A Surge in Hepatitis C Cases as a Result of Increased Use of Heroin
As the battle to control drug abuse continues, public health officials are concerned about the surge in hepatitis C cases that appear to be linked to the increased use of heroin. Problematic in rural areas, the issue is forcing officials in states across the country to consider many ways to combat the problem, such as needle exchanges and funding for additional treatment programs.
The Startling Statistics
From Maine to California, there appears to be no end in sight for this problem. According to the Centers for Disease Control and Prevention, the national rate for hepatitis C cases is 0.7 per 100,000 residents. However, in states such as Maine that rate has skyrocketed to 6 cases per every 100,000 residents, almost 900 percent above the national average. Other states that are having tremendous problems with hepatitis C cases linked to heroin use include:
In Massachusetts, the number of hepatitis C cases has risen from 10 in 2009 up to 174 as recently as 2013. In certain counties within Indiana, the number of cases has risen from 70 cases in 2013 to 130 in 2014, with that number expected to be exceeded in 2015. And in Kentucky, the rate of acute hepatitis C cases averages 5.1 for every 100,000 residents, narrowly trailing Maine.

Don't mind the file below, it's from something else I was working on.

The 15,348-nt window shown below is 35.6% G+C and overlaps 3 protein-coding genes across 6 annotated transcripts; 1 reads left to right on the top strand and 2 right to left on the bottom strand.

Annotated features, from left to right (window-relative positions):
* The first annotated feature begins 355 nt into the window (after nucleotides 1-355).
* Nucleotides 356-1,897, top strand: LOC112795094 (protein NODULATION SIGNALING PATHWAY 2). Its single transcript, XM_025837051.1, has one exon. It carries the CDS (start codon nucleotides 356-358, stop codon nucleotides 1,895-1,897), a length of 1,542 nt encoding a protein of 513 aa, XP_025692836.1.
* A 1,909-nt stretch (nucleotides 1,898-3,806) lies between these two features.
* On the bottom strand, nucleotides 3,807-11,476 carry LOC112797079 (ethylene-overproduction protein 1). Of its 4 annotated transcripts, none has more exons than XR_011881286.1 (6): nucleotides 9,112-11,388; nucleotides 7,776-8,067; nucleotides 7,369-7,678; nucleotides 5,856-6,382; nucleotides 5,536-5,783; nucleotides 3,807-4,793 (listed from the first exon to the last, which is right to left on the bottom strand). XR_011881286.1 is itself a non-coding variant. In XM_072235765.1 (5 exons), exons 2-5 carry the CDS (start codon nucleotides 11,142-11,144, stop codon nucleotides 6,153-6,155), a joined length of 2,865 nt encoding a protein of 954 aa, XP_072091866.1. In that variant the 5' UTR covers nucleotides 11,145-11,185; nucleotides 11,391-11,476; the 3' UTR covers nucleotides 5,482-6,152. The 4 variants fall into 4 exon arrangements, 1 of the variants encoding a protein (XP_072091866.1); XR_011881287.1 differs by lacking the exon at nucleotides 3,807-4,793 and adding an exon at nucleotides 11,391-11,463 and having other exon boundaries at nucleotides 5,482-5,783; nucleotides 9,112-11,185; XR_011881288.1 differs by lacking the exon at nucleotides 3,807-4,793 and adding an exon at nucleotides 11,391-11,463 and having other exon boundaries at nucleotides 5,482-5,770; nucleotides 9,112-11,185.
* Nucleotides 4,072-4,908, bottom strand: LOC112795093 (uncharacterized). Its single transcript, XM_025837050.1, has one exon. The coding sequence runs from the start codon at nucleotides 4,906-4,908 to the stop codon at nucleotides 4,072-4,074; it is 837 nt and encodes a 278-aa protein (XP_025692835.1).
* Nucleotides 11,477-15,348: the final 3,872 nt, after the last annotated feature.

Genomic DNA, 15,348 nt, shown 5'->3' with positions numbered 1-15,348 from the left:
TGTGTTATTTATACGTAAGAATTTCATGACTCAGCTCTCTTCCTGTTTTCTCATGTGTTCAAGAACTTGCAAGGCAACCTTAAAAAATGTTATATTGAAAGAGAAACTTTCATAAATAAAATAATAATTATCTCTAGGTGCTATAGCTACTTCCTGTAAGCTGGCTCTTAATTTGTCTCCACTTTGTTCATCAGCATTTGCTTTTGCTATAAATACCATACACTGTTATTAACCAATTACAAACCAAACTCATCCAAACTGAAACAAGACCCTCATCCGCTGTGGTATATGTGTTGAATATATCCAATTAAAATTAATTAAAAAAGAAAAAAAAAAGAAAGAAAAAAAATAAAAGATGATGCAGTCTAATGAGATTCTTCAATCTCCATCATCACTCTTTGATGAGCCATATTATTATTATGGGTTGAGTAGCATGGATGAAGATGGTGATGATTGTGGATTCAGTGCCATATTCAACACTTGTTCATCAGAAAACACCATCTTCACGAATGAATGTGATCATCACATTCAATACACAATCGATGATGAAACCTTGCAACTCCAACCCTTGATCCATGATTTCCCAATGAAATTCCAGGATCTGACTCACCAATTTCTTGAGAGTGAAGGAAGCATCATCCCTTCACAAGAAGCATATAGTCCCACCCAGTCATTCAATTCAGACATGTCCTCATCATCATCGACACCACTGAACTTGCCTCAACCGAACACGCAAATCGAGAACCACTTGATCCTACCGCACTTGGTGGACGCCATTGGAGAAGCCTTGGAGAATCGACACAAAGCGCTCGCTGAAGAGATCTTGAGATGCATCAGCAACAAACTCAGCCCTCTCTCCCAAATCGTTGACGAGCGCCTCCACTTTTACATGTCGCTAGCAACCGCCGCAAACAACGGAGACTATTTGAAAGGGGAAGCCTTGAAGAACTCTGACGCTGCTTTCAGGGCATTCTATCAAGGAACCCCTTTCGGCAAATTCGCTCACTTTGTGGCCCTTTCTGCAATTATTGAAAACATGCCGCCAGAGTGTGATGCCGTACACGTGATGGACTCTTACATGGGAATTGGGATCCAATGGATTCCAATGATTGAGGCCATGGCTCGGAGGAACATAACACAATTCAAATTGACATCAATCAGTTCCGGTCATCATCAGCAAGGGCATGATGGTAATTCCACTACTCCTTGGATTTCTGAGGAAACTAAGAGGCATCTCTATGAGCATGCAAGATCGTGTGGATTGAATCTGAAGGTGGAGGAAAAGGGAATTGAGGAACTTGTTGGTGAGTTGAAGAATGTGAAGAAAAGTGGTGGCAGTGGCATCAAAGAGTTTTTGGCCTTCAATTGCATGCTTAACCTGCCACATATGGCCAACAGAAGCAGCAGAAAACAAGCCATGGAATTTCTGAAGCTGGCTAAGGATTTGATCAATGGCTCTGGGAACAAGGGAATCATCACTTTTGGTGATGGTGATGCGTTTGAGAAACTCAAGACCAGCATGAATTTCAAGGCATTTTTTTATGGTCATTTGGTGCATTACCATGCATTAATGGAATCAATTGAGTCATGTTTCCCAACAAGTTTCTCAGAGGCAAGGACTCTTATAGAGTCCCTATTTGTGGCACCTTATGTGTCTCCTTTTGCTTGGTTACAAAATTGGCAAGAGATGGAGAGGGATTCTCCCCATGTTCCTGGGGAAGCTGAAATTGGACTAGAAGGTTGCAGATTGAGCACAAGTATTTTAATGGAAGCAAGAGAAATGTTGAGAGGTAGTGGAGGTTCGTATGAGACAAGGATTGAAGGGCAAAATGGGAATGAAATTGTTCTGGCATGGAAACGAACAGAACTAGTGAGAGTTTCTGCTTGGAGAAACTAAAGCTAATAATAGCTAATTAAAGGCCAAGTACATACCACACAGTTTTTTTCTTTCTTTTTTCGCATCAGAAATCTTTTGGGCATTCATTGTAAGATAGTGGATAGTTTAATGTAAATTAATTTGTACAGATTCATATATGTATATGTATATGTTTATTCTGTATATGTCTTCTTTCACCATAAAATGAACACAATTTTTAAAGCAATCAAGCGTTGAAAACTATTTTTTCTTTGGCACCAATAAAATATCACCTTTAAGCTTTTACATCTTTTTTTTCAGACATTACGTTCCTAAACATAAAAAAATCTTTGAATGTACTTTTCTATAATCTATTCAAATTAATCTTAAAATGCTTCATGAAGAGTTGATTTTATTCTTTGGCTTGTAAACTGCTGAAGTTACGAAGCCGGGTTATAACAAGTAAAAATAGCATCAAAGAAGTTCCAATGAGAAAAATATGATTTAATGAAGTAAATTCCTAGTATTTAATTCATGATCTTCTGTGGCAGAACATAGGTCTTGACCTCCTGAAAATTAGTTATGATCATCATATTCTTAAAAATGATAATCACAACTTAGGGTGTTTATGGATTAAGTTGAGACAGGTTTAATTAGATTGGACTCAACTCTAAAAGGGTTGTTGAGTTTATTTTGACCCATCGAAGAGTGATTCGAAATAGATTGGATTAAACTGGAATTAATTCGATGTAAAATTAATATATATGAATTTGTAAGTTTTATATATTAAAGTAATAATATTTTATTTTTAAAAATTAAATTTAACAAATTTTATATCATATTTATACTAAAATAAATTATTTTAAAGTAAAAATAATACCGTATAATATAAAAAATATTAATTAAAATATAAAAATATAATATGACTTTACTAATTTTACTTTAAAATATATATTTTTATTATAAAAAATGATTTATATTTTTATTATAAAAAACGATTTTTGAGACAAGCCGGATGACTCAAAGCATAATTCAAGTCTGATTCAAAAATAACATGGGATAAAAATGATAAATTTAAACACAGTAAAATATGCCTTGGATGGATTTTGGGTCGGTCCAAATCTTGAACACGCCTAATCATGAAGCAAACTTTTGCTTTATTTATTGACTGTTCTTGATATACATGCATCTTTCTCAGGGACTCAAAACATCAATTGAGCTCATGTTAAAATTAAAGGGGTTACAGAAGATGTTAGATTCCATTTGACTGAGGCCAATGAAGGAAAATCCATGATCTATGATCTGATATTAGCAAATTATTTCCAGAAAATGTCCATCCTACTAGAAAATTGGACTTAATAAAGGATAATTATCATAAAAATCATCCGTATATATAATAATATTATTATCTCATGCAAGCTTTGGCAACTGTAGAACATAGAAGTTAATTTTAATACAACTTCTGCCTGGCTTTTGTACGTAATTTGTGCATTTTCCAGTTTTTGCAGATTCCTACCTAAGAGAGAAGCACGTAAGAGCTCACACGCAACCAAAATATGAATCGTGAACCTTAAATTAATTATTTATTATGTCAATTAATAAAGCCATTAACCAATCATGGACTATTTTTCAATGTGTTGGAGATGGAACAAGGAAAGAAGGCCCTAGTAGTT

Increased Heroin Usage
What has made this problem so difficult to combat has been the large increases in the number of drug addicts using heroin as their drug of choice. According to the CDC, the number of heroin users in the United States increased more than 150 percent between 2007-2013, and the number of acute hepatitis C cases grew 273 percent over that same period. With more than 19,000 people dying from hepatitis C in 2013, which is up from just over 16,000 in 2009, the CDC has noted that the increase in heroin users has been a direct link to the increased number of hepatitis C cases within that same period of time.
For those who find themselves addicted to heroin and at risk for or already having developed hepatitis C, the best course of treatment involves spending time in an inpatient drug treatment program. Trying to kick the heroin habit by one’s self is virtually impossible, along with being extremely dangerous. There are many benefits to seeking inpatient treatment for heroin addiction, which include:
- Medical supervision during the withdrawal process
- Ability to get treatment for hepatitis C
- Working with other addicts going through similar circumstances
- Individualized treatment plans
- Staying within a controlled and safe environment
If you or someone you know is dealing with heroin addiction as well as the effects of hepatitis C, it is imperative they get the help they need as soon as possible. While taking that first step of asking for help can be extremely tough, it is necessary in order to let the healing begin. By doing so today, tomorrow and the days ahead can begin to be healthier and happier.